Bibliographies of Camp-related Research
A Comparison of the effectiveness of group camping experiences on change of self-concept for campers with professional and non-professional leaders.
Doctoral Dissertation, West Virginia University, 1981.
Determine effectiveness of professional and non-professional group leaders in enabling changes in self-concept and concept of ideal in a camping experience designed to enhance self-understanding.
243 seventh and eighth grade students in rural Virginia.
Method: Campers attended one of two separate weekend camps. Non-professional group leaders were volunteers who were given six hours of training prior to camp. Professional group leaders were students enrolled in the Master's Degree program of the Guidance and Counseling Department of the University of West Virginia. The camp program included three large group meetings and four small group discussions. The topics for these meetings included group and family relationships, behavior characteristics, and inaccuracy of perceptions of individuals and situations. The small group discussions focused on interpersonal relationships in the school, family, and community.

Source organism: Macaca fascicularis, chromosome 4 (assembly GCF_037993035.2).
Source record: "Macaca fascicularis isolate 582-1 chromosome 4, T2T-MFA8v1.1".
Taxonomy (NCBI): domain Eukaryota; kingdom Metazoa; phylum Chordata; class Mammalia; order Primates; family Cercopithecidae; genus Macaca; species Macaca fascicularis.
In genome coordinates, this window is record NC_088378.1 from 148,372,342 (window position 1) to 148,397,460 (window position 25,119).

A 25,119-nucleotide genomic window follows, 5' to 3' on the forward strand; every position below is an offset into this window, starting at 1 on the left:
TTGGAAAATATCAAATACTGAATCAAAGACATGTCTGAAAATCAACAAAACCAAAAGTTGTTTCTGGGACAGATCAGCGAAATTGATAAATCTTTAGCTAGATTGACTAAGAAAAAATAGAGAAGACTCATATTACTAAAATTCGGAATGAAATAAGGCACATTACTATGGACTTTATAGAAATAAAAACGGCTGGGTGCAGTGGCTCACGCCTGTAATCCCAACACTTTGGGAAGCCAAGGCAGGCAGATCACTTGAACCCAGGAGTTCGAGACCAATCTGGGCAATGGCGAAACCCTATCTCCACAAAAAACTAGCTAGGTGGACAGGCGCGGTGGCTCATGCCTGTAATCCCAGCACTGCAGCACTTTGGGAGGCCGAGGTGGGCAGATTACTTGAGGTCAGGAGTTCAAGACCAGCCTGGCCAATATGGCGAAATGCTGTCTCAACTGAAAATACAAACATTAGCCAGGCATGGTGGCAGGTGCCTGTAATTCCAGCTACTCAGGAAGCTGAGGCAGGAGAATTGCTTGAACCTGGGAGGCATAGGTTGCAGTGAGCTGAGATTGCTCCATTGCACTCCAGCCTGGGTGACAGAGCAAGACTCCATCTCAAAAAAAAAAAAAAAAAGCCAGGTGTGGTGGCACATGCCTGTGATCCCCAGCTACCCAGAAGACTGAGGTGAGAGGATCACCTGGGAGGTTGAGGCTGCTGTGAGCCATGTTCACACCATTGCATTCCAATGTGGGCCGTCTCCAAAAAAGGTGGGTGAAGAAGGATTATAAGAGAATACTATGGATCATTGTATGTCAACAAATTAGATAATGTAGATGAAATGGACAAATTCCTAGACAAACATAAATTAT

Instrument: adaptation of Bills Index of Adjustment and Values for Self.
Design: Pre-test/post-test, follow-up (ten weeks after camp).
Data Analysis: ANOVA. The recommended procedure for this type of analysis is Repeated Measures ANOVA, therefore, results should be viewed with caution.
- Campers' Discrepancy scores (difference between self-concept and ideal self scores) were significantly lower at the end of the camp experience.
- No difference in discrepancy scores, ideal self scores or self-concept scores between professional and non-professional groups.
- Campers who were 4-H members had higher discrepancy scores at all three testing times.
- No significant changes in self-concept.
- No significant discrepancy score differences between males and females.
- No significant discrepancy score differences according to residence.